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Not scienceMany believe science has disproven God.  This is not possible, even in principle.[1]  The truth of the matter is that advances in science are providing more reasons to believe in God, not less.  While scientific discoveries cannot prove God’s existence, they can be used to support premises in arguments that have theistic conclusions/implications. For example, science has discovered that the universe began to exist.  Anything that begins to exist requires an external cause.  Since the universe encompasses all physical reality, the cause of the universe must transcend physical reality.  It cannot be a prior physical event or some natural law, because there was nothing physical prior to the first physical event, and natural laws only come into being once the natural world comes into being.  Whatever caused the universe to come into being must be transcendent, powerful, immaterial, spaceless, eternal, and personal, which is an apt description of God.

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science defies common senseI’ve heard science types like Lawrence Krauss claim that science has shown us over and over again that we can’t trust our common sense, and by extension, philosophical reasoning.  One of the go-to illustrations is our solar system.  It’s said that common sense tells us the sun revolves around the Earth, and yet Copernicus, through science, showed common sense was unreliable as a guide to truth.  Only science can tell us what is true.

I think this is a misconstrual of the issue.  Daniel N. Robinson said it best: “What Copernicus said was not hostile to common sense but was inconsistent with common experience.”[1]  Indeed.  While science has discovered physical phenomenon which is weird, to say the least, it does not defy common sense, but our common experience.  Rationality is not at odds with science, and cannot be disproven by science.  Indeed, the task of science presupposes rationality from start to finish.


[1]Daniel N. Robinson, “Neuroscience and the Soul,” Philosophia Christi, Vol. 15, Number 1, 2013, 17.

EmpiricismThose who subscribe to empiricism believe that we should not believe the truth of some X based on a competent authority.  We are only justified in believing some X if we have empirically verifiable evidence supporting the truth of X.  It goes without notice that this principle itself is not empirically verifiable, and thus empiricism is self-refuting as a complete theory of knowledge.  But let’s ignore the man behind the curtain for a moment, and explore other deficiencies in an empirical epistemology.

In his book, A Universe from Nothing, physicist and empiricist Lawrence Krauss describes the state of the cosmos in the distant future.  Due to cosmic expansion, in two trillion years all of the evidence for the Big Bang (cosmic microwave background, redshift of distant objects/the Hubble expansion, and the measurement of light elements in the cosmos), and all 400 billion galaxies visible to us now, will no longer be detectable via empirical methods.  Worse yet, all of the evidence for the dark energy that caused the cosmic expansion will be gone as well.  For scientists living in that day, all of the empirical evidence will point to a static universe inhabited by a single galaxy that is no more than a trillion years old (based on the ratio of light elements at the time).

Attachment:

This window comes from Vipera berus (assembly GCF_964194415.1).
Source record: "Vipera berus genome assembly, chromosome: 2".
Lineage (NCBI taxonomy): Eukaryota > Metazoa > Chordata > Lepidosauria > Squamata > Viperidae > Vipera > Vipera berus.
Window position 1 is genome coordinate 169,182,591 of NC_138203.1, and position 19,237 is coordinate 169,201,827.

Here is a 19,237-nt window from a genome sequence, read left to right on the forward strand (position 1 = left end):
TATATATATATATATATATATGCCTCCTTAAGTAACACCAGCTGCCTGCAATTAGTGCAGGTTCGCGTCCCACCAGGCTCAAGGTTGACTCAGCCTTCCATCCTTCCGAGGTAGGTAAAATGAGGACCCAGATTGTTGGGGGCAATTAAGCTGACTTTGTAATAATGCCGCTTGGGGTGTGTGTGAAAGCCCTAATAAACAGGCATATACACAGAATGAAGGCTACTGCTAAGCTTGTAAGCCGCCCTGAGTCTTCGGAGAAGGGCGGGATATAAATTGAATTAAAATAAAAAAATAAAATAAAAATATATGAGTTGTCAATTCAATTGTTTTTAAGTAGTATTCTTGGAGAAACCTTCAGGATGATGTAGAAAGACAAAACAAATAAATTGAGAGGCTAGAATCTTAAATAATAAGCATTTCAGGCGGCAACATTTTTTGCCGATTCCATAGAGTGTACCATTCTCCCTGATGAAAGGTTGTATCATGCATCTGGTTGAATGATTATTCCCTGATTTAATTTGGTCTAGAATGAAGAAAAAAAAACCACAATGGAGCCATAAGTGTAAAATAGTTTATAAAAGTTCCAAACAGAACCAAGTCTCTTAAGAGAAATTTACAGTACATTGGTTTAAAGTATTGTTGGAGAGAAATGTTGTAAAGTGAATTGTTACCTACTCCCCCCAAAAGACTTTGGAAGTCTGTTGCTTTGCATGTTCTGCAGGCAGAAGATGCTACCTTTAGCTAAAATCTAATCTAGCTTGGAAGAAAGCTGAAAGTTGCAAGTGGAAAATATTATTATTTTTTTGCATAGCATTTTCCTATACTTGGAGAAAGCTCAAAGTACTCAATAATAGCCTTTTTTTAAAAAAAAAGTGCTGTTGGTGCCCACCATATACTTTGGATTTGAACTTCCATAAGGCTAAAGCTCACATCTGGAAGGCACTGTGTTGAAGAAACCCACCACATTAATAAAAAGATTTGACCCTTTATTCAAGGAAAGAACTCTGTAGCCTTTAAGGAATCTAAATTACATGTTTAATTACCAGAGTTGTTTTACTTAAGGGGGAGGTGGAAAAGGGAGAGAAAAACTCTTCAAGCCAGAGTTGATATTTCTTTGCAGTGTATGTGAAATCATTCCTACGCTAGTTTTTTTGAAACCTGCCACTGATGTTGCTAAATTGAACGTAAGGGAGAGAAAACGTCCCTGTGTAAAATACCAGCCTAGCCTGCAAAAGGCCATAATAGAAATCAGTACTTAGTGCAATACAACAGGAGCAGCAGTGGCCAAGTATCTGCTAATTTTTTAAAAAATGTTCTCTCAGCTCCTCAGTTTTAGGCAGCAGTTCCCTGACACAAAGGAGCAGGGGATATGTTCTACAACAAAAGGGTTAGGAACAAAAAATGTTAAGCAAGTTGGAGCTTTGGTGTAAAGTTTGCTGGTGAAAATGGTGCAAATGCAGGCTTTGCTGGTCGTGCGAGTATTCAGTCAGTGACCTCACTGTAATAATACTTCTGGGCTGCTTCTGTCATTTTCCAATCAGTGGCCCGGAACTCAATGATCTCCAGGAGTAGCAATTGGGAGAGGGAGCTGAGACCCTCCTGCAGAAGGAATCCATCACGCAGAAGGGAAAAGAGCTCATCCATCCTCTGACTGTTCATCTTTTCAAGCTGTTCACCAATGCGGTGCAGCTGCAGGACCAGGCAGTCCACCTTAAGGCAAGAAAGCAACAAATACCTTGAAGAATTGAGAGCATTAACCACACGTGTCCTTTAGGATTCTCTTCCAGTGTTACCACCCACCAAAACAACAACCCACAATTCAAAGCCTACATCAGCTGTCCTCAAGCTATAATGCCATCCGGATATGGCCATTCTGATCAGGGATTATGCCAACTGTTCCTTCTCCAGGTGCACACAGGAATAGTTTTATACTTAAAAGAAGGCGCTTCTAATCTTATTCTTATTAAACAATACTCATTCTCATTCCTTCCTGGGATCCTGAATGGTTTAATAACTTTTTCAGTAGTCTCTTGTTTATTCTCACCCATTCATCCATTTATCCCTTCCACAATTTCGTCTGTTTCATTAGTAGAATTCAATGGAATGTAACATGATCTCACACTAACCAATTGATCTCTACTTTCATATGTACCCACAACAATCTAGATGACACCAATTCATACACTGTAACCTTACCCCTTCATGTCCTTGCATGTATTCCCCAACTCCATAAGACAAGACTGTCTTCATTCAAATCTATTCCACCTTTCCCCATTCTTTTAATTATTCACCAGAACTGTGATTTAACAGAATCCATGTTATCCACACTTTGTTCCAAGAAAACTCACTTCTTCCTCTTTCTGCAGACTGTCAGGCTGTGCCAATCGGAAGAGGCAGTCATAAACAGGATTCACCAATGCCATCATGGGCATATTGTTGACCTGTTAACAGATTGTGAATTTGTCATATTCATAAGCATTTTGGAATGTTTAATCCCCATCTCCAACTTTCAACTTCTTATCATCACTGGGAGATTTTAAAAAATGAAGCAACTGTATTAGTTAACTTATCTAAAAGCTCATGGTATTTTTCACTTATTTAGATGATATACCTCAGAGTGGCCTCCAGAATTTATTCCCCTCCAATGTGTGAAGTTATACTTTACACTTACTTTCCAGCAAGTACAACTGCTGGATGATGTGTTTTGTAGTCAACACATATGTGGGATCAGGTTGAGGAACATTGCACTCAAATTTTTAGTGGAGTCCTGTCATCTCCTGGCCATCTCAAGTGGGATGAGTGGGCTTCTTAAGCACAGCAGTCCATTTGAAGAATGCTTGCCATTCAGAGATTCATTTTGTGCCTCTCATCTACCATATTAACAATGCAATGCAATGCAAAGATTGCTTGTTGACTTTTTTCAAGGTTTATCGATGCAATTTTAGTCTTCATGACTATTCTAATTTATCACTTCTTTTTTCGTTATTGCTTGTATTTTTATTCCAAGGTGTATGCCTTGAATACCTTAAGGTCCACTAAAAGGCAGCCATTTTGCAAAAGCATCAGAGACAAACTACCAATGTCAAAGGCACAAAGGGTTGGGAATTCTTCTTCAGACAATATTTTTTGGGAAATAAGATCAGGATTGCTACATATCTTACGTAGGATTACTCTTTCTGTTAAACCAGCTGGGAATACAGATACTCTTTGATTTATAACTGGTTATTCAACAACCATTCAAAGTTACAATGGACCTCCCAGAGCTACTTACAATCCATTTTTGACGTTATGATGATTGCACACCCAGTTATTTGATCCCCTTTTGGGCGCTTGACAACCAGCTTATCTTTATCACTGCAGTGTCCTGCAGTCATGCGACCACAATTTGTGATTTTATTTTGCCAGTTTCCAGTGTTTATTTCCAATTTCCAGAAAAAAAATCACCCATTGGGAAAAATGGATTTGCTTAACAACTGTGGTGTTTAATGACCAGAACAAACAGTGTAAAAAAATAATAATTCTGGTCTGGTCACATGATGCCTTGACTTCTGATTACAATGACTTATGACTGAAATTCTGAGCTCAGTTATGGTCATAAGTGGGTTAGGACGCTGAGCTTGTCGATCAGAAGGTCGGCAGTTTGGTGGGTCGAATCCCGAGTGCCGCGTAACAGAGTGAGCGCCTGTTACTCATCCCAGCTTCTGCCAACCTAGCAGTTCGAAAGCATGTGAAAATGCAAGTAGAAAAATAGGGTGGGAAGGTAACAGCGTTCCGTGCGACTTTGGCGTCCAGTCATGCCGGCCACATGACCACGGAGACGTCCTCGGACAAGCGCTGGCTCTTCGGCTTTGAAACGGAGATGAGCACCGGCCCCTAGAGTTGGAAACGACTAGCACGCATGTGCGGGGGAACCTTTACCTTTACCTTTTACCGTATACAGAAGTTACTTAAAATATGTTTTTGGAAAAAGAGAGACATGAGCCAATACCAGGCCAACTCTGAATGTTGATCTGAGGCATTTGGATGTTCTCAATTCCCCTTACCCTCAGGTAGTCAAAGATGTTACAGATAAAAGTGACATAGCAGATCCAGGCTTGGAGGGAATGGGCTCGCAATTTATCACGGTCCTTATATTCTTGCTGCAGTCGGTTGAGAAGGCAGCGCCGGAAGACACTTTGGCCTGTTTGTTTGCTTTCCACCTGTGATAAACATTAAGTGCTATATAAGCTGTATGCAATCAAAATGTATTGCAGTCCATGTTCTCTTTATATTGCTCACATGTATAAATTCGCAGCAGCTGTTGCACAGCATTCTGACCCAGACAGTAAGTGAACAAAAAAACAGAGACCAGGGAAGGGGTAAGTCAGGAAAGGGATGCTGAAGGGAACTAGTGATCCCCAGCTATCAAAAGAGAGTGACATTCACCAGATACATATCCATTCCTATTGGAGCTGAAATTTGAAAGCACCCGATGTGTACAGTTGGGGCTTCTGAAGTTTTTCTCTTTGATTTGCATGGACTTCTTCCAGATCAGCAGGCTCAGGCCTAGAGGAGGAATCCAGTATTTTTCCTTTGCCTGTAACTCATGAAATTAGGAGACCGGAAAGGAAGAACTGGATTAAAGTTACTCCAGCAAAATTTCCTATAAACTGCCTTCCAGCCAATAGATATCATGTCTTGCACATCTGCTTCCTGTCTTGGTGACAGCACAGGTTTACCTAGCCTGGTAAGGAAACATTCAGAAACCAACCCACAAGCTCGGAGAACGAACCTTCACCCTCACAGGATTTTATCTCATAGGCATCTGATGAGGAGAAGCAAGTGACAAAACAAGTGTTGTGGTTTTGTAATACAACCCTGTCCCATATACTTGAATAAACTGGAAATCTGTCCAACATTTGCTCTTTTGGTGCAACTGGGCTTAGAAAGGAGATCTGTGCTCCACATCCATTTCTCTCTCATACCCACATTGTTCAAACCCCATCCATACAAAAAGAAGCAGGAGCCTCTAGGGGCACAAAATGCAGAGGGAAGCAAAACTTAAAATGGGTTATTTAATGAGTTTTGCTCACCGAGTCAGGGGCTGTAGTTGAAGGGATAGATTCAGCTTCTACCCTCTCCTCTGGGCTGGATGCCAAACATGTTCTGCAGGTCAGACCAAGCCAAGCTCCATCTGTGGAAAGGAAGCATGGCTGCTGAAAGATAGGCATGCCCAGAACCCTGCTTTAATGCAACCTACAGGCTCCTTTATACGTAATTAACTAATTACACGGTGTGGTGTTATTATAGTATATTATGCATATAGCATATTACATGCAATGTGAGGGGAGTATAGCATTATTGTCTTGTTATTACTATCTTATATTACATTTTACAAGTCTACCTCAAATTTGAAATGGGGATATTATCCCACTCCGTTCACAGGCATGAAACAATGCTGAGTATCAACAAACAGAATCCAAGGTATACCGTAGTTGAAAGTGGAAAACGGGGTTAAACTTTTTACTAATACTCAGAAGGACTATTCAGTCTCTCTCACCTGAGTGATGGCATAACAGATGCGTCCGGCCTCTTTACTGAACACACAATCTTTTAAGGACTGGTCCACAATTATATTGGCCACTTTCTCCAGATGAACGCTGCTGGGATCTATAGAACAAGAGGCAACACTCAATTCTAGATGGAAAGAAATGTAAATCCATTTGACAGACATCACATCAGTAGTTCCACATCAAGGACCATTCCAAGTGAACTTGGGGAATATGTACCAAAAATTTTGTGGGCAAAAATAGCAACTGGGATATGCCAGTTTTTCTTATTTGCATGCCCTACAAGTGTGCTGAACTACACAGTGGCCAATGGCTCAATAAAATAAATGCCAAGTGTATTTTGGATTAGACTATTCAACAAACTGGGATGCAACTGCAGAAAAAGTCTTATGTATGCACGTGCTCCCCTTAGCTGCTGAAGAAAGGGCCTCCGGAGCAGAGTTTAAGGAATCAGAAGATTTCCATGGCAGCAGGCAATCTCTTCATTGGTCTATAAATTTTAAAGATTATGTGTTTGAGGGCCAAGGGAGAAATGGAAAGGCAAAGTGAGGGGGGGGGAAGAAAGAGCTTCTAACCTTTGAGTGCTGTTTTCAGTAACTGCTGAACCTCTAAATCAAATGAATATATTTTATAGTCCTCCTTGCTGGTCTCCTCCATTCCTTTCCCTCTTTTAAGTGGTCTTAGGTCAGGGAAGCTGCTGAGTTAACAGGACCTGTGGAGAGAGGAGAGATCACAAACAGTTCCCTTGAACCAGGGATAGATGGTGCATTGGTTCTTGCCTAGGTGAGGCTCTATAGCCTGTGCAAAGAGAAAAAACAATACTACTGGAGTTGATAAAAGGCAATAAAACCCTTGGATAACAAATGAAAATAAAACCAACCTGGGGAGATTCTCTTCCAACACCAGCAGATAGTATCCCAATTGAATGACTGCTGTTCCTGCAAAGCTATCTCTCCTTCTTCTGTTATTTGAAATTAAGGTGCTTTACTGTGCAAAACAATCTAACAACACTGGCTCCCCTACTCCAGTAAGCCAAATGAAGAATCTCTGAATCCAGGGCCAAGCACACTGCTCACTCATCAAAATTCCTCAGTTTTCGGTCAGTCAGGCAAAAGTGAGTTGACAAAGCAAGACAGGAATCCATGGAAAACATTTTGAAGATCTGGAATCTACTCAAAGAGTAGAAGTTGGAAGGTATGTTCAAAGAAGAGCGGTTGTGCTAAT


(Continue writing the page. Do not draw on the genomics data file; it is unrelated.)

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Universe from NothingLast year theoretical physicist and atheist, Lawrence Krauss, wrote a book titled A Universe from Nothing: Why There is Something Rather than Nothing. As the title suggests, Krauss wrote the book to answer the age-old question of why there is something rather than nothing. The book was heralded by many atheists as the definitive answer to theists who claim God is necessary to explain the existence of physical reality. Indeed, in the afterward Richard Dawkins claimed that Krauss’ book devastates theistic arguments based on cosmology just as Darwin’s On the Origin of Species devastated theistic arguments based on design in biology. Other reviewers, however – including scientists, philosophers, and theologians – beg to differ. Having read the book myself (not just once, but two times now), I can see why they were less than impressed with Krauss’ argument.

While my overall assessment of Krauss’ argument is not positive, truth be told, most of the book was quite enjoyable and informative.  That’s because the first 2/3 of the book is a lesson on the historical development of modern cosmology.  Krauss doesn’t make his case for why there is something rather than nothing until the last four chapters.  Unfortunately, that’s where the book falls apart.